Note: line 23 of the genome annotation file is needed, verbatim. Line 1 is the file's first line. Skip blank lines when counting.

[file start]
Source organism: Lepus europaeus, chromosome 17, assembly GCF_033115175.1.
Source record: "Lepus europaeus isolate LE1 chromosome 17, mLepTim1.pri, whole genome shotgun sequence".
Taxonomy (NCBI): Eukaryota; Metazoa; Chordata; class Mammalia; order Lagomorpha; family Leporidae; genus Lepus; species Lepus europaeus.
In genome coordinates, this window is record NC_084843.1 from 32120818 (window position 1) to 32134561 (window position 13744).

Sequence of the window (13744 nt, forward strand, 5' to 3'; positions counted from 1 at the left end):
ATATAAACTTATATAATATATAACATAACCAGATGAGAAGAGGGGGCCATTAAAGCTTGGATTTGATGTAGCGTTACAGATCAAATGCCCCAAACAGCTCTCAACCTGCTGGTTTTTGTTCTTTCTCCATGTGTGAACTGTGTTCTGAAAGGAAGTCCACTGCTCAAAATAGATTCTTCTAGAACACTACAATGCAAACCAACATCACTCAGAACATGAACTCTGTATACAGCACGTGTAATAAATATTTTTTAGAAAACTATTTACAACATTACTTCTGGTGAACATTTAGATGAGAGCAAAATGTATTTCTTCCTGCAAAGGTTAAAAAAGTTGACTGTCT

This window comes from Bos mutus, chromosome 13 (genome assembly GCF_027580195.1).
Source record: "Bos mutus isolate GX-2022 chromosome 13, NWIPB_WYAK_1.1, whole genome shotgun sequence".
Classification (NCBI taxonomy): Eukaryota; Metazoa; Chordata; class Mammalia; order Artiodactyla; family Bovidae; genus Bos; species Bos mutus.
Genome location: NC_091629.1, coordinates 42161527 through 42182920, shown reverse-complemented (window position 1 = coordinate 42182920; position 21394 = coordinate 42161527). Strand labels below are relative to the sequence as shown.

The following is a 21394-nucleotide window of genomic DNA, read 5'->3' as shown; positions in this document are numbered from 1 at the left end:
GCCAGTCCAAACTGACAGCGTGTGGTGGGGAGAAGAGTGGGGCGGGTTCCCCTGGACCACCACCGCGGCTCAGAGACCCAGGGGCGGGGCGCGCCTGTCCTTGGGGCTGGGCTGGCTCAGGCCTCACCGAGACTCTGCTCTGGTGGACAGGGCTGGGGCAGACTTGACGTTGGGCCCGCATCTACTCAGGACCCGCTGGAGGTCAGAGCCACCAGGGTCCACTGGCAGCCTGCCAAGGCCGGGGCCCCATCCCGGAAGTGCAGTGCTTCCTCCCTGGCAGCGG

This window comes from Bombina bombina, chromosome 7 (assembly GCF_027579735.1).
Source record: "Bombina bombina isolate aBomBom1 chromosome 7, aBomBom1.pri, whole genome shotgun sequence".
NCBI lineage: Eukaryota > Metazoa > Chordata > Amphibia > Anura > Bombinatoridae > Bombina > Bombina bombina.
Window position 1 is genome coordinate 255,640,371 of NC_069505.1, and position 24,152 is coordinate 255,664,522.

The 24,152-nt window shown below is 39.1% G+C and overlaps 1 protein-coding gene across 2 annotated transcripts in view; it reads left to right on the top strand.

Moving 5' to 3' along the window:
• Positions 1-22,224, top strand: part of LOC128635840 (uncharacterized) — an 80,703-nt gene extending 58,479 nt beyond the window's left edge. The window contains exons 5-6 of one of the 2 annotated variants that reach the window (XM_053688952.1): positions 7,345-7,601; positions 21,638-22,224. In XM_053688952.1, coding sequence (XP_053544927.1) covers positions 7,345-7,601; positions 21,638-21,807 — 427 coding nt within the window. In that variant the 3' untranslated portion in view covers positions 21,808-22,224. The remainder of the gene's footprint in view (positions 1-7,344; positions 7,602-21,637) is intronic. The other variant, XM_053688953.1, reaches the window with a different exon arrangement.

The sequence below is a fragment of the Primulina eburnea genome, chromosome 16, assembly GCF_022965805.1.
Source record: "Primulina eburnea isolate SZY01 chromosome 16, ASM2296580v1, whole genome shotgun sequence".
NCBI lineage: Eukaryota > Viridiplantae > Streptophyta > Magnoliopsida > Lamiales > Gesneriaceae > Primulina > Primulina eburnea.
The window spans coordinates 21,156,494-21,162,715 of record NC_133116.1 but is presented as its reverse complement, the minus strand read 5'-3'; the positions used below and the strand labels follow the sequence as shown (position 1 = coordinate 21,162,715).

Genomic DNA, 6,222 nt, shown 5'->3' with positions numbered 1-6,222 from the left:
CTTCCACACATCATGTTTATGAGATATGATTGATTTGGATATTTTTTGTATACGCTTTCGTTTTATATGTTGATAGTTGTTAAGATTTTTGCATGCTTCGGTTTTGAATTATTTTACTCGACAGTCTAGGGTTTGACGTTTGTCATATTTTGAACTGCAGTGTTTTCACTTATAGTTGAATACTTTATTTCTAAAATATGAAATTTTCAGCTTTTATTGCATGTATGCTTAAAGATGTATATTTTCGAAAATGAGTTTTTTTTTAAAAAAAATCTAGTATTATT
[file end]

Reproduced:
The window spans coordinates 21,156,494-21,162,715 of record NC_133116.1 but is presented as its reverse complement, the minus strand read 5'-3'; the positions used below and the strand labels follow the sequence as shown (position 1 = coordinate 21,162,715).